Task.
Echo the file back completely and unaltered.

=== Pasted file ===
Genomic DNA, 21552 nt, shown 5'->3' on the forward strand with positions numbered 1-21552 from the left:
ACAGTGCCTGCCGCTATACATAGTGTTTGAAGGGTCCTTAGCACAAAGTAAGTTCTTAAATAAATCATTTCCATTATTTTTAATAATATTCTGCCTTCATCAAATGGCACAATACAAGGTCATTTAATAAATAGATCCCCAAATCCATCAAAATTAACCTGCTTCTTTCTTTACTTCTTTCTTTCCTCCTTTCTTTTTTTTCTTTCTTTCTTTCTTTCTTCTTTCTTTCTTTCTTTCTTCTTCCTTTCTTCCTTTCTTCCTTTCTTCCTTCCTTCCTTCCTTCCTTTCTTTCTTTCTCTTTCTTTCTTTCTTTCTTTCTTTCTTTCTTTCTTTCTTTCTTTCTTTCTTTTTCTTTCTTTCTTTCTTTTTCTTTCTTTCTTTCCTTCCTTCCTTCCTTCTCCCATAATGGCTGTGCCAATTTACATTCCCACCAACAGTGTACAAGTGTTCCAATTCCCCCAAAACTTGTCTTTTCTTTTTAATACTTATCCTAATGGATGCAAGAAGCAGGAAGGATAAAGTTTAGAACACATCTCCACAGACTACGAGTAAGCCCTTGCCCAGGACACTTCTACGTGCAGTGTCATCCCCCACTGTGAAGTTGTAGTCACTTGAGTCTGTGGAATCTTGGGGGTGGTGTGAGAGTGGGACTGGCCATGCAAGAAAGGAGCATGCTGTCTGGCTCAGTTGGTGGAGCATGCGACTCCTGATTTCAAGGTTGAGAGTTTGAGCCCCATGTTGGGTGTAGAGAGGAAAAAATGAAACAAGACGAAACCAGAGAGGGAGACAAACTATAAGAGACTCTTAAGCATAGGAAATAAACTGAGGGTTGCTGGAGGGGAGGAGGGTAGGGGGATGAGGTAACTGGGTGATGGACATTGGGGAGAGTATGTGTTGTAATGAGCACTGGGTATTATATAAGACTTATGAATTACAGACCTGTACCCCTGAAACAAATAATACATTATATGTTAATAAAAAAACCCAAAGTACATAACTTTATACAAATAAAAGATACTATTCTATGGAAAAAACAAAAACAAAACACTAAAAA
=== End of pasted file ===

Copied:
Genomic DNA, 21552 nt, shown 5'->3' on the forward strand with positions numbered 1-21552 from the left:
ACAGTGCCTGCCGCTATACATAGTGTTTGAAGGGTCCTTAGCACAAAGTAAGTTCTTAAATAAATCATTTCCATTATTTTTAATAATATTCTGCCTTCATCAAATGGCACAATACAAGGTCATTTAATAAATAGATCCCCAAATCCATCAAAATTAACCTGCTTCTTTCTTTACTTCTTTCTTTCCTCCTTTCTTTTTTTTCTTTCTTTCTTTCTTTCTTCTTTCTTTCTTTCTTTCTTCTTCCTTTCTTCCTTTCTTCCTTTCTTCCTTCCTTCCTTCCTTCCTTTCTTTCTTTCTCTTTCTTTCTTTCTTTCTTTCTTTCTTTCTTTCTTTCTTTCTTTCTTTCTTTTTCTTTCTTTCTTTCTTTTTCTTTCTTTCTTTCCTTCCTTCCTTCCTTCTCCCATAATGGCTGTGCCAATTTACATTCCCACCAACAGTGTACAAGTGTTCCAATTCCCCCAAAACTTGTCTTTTCTTTTTAATACTTATCCTAATGGATGCAAGAAGCAGGAAGGATAAAGTTTAGAACACATCTCCACAGACTACGAGTAAGCCCTTGCCCAGGACACTTCTACGTGCAGTGTCATCCCCCACTGTGAAGTTGTAGTCACTTGAGTCTGTGGAATCTTGGGGGTGGTGTGAGAGTGGGACTGGCCATGCAAGAAAGGAGCATGCTGTCTGGCTCAGTTGGTGGAGCATGCGACTCCTGATTTCAAGGTTGAGAGTTTGAGCCCCATGTTGGGTGTAGAGAGGAAAAAATGAAACAAGACGAAACCAGAGAGGGAGACAAACTATAAGAGACTCTTAAGCATAGGAAATAAACTGAGGGTTGCTGGAGGGGAGGAGGGTAGGGGGATGAGGTAACTGGGTGATGGACATTGGGGAGAGTATGTGTTGTAATGAGCACTGGGTATTATATAAGACTTATGAATTACAGACCTGTACCCCTGAAACAAATAATACATTATATGTTAATAAAAAAACCCAAAGTACATAACTTTATACAAATAAAAGATACTATTCTATGGAAAAAACAAAAACAAAACACTAAAAA